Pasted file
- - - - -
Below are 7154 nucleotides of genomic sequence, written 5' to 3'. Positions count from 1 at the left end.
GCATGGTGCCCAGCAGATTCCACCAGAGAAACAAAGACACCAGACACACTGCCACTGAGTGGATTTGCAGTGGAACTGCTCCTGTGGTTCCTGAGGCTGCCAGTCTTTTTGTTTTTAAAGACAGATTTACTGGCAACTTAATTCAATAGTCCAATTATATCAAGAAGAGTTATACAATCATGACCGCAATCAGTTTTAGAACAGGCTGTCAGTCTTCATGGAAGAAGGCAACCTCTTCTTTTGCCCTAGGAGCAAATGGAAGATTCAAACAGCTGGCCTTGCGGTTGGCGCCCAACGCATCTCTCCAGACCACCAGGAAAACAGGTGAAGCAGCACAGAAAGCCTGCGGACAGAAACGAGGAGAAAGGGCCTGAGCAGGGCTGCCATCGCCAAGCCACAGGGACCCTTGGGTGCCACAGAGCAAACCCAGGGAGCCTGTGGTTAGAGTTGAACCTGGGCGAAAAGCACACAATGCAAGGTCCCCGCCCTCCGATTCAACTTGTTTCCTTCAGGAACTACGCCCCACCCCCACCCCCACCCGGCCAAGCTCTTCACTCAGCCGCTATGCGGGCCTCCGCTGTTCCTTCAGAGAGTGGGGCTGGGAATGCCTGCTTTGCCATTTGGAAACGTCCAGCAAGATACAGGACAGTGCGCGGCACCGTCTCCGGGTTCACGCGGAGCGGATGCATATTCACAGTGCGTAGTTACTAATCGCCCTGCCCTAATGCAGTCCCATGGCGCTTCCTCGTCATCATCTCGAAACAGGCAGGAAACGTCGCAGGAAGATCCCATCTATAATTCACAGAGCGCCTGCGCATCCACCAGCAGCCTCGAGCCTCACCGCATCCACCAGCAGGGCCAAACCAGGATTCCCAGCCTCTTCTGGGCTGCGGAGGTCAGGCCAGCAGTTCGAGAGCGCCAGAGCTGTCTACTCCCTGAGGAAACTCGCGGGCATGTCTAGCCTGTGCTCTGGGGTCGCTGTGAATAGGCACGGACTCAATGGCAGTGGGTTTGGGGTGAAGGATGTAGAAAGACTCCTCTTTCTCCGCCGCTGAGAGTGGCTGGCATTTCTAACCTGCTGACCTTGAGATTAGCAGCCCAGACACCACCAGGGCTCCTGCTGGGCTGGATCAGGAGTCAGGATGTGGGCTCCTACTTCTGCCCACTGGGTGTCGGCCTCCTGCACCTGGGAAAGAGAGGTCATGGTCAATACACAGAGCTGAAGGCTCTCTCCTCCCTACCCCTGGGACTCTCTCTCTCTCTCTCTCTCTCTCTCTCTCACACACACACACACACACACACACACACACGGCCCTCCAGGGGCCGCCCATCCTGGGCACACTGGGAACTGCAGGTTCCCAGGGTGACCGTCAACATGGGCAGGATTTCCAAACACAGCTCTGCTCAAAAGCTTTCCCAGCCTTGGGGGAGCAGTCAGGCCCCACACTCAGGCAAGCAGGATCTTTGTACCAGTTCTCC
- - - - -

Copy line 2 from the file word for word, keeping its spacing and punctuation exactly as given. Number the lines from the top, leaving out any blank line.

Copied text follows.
GCATGGTGCCCAGCAGATTCCACCAGAGAAACAAAGACACCAGACACACTGCCACTGAGTGGATTTGCAGTGGAACTGCTCCTGTGGTTCCTGAGGCTGCCAGTCTTTTTGTTTTTAAAGACAGATTTACTGGCAACTTAATTCAATAGTCCAATTATATCAAGAAGAGTTATACAATCATGACCGCAATCAGTTTTAGAACAGGCTGTCAGTCTTCATGGAAGAAGGCAACCTCTTCTTTTGCCCTAGGAGCAAATGGAAGATTCAAACAGCTGGCCTTGCGGTTGGCGCCCAACGCATCTCTCCAGACCACCAGGAAAACAGGTGAAGCAGCACAGAAAGCCTGCGGACAGAAACGAGGAGAAAGGGCCTGAGCAGGGCTGCCATCGCCAAGCCACAGGGACCCTTGGGTGCCACAGAGCAAACCCAGGGAGCCTGTGGTTAGAGTTGAACCTGGGCGAAAAGCACACAATGCAAGGTCCCCGCCCTCCGATTCAACTTGTTTCCTTCAGGAACTACGCCCCACCCCCACCCCCACCCGGCCAAGCTCTTCACTCAGCCGCTATGCGGGCCTCCGCTGTTCCTTCAGAGAGTGGGGCTGGGAATGCCTGCTTTGCCATTTGGAAACGTCCAGCAAGATACAGGACAGTGCGCGGCACCGTCTCCGGGTTCACGCGGAGCGGATGCATATTCACAGTGCGTAGTTACTAATCGCCCTGCCCTAATGCAGTCCCATGGCGCTTCCTCGTCATCATCTCGAAACAGGCAGGAAACGTCGCAGGAAGATCCCATCTATAATTCACAGAGCGCCTGCGCATCCACCAGCAGCCTCGAGCCTCACCGCATCCACCAGCAGGGCCAAACCAGGATTCCCAGCCTCTTCTGGGCTGCGGAGGTCAGGCCAGCAGTTCGAGAGCGCCAGAGCTGTCTACTCCCTGAGGAAACTCGCGGGCATGTCTAGCCTGTGCTCTGGGGTCGCTGTGAATAGGCACGGACTCAATGGCAGTGGGTTTGGGGTGAAGGATGTAGAAAGACTCCTCTTTCTCCGCCGCTGAGAGTGGCTGGCATTTCTAACCTGCTGACCTTGAGATTAGCAGCCCAGACACCACCAGGGCTCCTGCTGGGCTGGATCAGGAGTCAGGATGTGGGCTCCTACTTCTGCCCACTGGGTGTCGGCCTCCTGCACCTGGGAAAGAGAGGTCATGGTCAATACACAGAGCTGAAGGCTCTCTCCTCCCTACCCCTGGGACTCTCTCTCTCTCTCTCTCTCTCTCTCTCTCACACACACACACACACACACACACACACACGGCCCTCCAGGGGCCGCCCATCCTGGGCACACTGGGAACTGCAGGTTCCCAGGGTGACCGTCAACATGGGCAGGATTTCCAAACACAGCTCTGCTCAAAAGCTTTCCCAGCCTTGGGGGAGCAGTCAGGCCCCACACTCAGGCAAGCAGGATCTTTGTACCAGTTCTCC